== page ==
[ ecology policy ]This is one of the most difficult issues we face. Luthiers have an obvious choice to make about their use of timbers, but we are all consumers in one form or another, and our daily choices may have significant repercussions in the future. It is part of living to use. All life uses resources like air, water and energy. Aristotle called life the "mutual eating" because that is roughly how natural recycling works. Even our solar system and possibly the universe itself have a lifespan, and may eventually grow old and die.
Having said that, there is a difference between using and plundering the resources of our planet. Although we may disagree about the priorities, all of us who live with conscience agree that we have a duty to husband and protect the natural world and to pass on the wonders intact to the next generation. We all draw the moral line somewhere, and for me the line is crossed by the wanton exploitation of the animal kingdom. To this end, I have always refused to work with ivory. Not part of any of my instruments has ever contained ivory, and no part ever will. For those who argue that ivory is for some reason essential to their work, there may be other imaginative solutions. For example, a significant amount of mammoth ivory comes onto the market from Siberia. Since mammoths are extinct, there is no obvious objection to using dead tusks.
Guitar makers habitually use wood from tropical rain forests. This is a very difficult dilemma because so many different issues are involved. Most of the rain forest is destroyed for reasons unrelated to the timber trade. For example, prospecting for precious minerals causes far more damage than logging. Also, a great deal of forest is cleared so as to convert the land to farming. In a sane world, timber would be an ideal material to use for the creation of beautiful things. With careful use, it is almost infinitely sustainable. If we were to farm trees, not only would we benefit from the timber, but we would also preserve one of the most important natural habitats on the planet. This does not happen currently either because of greed or stupidity or desperation, and there are no easy answers. It is important for those of us who use timber commercially not to lose sight of the goal - sustainable farming of the world's forests. However, in the shorter term, I have tried to use timber species that were less threatened by mass deforestation. Much of the tropical timber I use comes from Central America, including the glorious Honduras Rosewood that is very difficult to work with, but has an almost bell-like ring and massive sustain. This is the reason it is used for marimba keys.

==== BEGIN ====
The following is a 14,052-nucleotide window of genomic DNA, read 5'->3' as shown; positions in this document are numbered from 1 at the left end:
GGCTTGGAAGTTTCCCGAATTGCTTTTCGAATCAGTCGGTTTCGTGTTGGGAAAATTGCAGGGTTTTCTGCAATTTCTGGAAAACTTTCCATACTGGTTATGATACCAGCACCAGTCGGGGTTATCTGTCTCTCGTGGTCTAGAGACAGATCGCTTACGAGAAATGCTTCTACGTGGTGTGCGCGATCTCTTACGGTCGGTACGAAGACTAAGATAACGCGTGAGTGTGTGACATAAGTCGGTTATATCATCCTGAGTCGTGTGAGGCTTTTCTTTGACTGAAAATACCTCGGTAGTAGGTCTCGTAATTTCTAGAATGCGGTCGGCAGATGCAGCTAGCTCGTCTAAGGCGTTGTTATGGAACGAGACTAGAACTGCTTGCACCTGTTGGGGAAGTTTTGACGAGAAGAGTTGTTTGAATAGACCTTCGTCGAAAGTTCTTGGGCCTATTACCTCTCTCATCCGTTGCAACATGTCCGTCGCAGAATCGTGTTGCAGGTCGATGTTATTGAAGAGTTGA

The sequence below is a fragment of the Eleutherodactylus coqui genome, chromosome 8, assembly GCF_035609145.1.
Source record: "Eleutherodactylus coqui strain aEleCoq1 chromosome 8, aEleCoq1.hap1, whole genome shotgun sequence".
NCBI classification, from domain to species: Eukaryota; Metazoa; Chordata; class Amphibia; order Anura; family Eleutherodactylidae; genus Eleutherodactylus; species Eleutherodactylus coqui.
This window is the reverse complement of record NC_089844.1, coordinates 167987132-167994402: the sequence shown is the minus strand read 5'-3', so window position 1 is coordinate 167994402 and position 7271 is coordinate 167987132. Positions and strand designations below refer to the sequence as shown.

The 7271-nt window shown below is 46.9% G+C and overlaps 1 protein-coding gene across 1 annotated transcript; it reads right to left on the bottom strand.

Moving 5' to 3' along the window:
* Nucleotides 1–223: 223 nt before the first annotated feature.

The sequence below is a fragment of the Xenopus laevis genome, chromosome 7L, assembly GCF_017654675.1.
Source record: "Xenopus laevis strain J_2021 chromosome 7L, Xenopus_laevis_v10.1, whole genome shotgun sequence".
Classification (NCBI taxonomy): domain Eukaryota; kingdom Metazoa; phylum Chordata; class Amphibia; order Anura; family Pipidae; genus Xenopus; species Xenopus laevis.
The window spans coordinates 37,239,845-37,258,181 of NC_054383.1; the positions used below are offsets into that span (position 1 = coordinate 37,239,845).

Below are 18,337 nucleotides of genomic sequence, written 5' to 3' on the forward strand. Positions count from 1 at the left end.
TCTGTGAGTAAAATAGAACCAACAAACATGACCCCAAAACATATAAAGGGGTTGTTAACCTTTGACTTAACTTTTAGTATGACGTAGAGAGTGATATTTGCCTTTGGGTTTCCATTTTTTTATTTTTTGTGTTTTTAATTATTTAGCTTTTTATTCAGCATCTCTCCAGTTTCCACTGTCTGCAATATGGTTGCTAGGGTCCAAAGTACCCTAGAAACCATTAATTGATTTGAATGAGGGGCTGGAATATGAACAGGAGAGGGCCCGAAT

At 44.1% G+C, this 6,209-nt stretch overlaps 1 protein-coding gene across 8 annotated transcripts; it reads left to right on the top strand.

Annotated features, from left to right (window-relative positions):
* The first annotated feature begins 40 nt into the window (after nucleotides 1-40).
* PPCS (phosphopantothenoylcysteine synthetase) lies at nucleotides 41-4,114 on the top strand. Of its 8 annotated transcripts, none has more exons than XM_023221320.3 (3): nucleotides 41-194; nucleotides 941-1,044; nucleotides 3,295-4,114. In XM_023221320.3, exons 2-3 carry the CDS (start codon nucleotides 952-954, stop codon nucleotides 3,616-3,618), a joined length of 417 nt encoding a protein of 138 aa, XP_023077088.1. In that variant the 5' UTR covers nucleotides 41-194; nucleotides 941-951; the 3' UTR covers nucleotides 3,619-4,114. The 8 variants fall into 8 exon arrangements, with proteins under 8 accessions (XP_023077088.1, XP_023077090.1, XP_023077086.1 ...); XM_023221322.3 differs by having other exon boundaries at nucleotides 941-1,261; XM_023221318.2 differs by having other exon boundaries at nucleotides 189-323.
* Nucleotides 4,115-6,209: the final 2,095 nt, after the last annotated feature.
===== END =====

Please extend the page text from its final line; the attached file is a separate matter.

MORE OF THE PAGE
Finally, I have always been open to experimental partnerships with my customers. For example, when one of my customers requested a guitar made entirely from temperate woods, we both felt it was a valuable issue to explore, and an important demonstration that luthiers have many ecological and non-traditional choices available to them. The results were very pleasing for both of us. Although we may not always agree as to the best course of action, if we all act with conscience, however we may perceive this, we can make a difference. Both as makers and as players, we have certain individual powers - to educate, to encourage and to boycott, and it is essential we exercise our powers. Preserving the planet's eco-system is not a luxury.
More about eco guitars.